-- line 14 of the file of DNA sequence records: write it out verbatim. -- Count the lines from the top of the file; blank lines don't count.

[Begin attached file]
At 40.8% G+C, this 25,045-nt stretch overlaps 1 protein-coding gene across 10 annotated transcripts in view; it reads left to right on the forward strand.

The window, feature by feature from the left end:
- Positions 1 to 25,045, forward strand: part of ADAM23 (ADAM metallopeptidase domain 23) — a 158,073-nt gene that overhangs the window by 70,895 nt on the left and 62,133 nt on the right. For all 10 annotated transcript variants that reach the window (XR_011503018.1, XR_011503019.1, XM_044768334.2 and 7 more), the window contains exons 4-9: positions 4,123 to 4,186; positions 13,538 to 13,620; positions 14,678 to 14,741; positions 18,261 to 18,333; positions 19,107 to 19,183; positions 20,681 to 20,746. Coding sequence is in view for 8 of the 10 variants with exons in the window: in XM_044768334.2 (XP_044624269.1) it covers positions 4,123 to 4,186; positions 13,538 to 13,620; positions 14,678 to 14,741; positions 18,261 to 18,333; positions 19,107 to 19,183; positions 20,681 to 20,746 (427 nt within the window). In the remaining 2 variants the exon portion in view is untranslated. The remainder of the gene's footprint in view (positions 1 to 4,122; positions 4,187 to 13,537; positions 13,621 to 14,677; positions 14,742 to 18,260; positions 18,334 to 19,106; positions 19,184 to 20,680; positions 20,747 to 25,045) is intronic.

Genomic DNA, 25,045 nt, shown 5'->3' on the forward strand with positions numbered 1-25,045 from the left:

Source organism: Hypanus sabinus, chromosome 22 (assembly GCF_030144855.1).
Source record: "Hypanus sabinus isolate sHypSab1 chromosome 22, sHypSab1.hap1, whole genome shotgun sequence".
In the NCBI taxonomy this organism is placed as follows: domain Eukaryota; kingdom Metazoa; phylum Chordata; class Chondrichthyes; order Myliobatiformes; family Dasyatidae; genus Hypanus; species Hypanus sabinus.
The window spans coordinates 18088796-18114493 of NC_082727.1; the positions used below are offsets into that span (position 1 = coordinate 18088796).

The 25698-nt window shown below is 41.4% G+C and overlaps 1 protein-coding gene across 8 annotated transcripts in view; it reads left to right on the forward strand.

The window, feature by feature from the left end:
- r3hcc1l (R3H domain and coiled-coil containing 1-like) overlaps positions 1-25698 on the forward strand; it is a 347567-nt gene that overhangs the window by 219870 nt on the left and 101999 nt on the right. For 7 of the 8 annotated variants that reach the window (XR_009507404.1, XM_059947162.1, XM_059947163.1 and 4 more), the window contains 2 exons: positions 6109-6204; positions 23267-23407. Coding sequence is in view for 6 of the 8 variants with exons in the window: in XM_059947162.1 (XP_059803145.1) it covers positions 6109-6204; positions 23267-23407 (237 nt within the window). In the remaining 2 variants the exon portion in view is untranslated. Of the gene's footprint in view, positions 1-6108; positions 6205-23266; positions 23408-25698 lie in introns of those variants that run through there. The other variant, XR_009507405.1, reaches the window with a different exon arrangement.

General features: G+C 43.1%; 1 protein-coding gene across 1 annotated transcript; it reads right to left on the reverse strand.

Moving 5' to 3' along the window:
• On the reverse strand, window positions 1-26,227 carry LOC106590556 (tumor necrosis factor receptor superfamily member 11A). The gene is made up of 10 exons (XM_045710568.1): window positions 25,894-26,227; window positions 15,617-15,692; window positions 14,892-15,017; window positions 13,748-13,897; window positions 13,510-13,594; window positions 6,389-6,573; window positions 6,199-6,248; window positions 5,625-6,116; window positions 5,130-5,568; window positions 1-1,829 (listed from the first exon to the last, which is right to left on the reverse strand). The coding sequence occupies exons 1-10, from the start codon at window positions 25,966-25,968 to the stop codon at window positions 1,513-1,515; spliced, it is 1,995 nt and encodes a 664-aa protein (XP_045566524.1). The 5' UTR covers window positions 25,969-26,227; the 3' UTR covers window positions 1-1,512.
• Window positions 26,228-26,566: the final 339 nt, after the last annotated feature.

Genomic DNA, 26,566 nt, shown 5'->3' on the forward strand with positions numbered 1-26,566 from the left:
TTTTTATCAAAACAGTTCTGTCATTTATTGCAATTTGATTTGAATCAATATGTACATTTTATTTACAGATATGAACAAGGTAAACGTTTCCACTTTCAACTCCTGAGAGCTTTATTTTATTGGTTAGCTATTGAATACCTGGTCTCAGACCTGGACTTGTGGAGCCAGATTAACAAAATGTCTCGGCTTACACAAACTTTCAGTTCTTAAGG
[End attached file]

• On the reverse strand, window positions 1-26,227 carry LOC106590556 (tumor necrosis factor receptor superfamily member 11A). The gene is made up of 10 exons (XM_045710568.1): window positions 25,894-26,227; window positions 15,617-15,692; window positions 14,892-15,017; window positions 13,748-13,897; window positions 13,510-13,594; window positions 6,389-6,573; window positions 6,199-6,248; window positions 5,625-6,116; window positions 5,130-5,568; window positions 1-1,829 (listed from the first exon to the last, which is right to left on the reverse strand). The coding sequence occupies exons 1-10, from the start codon at window positions 25,966-25,968 to the stop codon at window positions 1,513-1,515; spliced, it is 1,995 nt and encodes a 664-aa protein (XP_045566524.1). The 5' UTR covers window positions 25,969-26,227; the 3' UTR covers window positions 1-1,512.